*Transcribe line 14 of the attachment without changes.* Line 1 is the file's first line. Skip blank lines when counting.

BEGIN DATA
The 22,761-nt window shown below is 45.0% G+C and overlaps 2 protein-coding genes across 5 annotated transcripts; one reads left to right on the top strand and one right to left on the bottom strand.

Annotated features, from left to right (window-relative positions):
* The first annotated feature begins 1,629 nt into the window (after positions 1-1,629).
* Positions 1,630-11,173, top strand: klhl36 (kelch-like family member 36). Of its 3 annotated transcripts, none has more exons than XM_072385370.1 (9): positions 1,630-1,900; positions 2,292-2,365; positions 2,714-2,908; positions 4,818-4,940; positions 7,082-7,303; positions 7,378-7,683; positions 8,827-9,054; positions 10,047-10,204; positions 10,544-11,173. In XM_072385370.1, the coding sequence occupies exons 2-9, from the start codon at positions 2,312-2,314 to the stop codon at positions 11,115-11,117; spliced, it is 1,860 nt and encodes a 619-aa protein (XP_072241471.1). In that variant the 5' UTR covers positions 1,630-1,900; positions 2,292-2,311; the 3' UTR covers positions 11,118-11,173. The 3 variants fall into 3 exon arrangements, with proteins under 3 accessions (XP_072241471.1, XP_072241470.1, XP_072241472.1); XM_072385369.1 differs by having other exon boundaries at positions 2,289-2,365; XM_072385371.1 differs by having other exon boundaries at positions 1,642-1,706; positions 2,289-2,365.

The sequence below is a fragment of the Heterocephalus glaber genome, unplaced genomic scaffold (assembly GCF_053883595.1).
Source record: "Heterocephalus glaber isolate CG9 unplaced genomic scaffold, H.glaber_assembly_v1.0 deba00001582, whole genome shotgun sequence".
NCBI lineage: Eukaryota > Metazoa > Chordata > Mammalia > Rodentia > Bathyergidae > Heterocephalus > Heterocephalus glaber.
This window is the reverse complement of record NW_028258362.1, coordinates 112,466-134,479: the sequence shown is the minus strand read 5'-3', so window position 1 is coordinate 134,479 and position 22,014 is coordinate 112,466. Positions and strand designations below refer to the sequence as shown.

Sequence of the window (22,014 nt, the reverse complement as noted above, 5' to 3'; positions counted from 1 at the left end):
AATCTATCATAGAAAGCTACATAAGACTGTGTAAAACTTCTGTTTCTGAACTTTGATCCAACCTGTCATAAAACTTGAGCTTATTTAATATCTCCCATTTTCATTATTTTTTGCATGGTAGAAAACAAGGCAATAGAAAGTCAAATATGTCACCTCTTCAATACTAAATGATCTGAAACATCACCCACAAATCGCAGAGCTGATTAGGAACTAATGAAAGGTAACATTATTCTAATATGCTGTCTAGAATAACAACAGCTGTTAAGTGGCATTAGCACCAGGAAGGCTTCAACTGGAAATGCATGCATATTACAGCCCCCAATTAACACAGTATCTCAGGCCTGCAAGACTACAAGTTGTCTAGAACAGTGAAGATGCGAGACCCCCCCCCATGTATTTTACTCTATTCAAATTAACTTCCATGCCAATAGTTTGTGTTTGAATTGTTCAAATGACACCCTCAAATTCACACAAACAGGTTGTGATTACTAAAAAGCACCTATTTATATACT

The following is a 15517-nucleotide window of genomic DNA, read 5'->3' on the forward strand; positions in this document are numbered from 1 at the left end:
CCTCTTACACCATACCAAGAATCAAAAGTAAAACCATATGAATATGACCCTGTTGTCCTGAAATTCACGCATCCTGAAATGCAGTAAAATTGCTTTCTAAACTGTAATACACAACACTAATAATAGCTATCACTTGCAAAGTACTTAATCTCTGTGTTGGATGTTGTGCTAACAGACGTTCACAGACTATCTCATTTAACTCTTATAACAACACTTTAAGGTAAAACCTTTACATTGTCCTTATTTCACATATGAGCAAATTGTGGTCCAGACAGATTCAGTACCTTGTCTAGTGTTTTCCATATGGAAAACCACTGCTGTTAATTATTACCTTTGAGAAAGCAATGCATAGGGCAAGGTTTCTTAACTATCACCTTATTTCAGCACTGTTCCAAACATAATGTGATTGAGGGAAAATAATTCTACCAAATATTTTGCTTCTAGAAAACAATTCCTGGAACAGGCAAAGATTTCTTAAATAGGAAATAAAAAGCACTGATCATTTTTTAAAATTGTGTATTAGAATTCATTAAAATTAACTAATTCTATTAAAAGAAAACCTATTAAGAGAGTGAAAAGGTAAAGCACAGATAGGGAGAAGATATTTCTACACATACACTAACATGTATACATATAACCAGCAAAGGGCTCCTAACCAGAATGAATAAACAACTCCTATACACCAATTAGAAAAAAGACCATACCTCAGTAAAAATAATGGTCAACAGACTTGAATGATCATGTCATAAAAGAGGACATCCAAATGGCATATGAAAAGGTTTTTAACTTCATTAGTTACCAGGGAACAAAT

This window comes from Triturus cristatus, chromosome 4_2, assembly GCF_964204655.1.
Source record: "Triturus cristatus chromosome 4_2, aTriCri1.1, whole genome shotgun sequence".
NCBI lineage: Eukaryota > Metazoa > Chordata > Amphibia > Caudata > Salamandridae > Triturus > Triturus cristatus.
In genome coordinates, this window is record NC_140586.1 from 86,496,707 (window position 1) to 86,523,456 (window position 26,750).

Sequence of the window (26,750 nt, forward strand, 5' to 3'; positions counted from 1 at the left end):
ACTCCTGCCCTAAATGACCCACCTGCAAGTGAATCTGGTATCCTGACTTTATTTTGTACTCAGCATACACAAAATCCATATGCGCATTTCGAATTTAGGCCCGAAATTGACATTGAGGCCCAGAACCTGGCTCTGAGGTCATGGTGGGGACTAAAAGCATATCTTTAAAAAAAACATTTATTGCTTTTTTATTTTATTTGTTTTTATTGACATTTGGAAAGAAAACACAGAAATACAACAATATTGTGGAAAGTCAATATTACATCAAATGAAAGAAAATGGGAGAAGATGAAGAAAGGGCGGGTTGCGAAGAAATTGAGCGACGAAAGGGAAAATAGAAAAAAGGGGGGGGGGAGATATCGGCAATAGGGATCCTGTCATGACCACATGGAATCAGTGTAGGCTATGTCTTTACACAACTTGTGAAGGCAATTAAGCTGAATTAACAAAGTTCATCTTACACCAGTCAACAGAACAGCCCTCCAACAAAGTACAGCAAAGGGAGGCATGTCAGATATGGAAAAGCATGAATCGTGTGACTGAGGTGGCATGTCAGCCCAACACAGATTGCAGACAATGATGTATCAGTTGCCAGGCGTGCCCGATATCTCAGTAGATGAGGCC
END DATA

Source record: "Triturus cristatus chromosome 4_2, aTriCri1.1, whole genome shotgun sequence".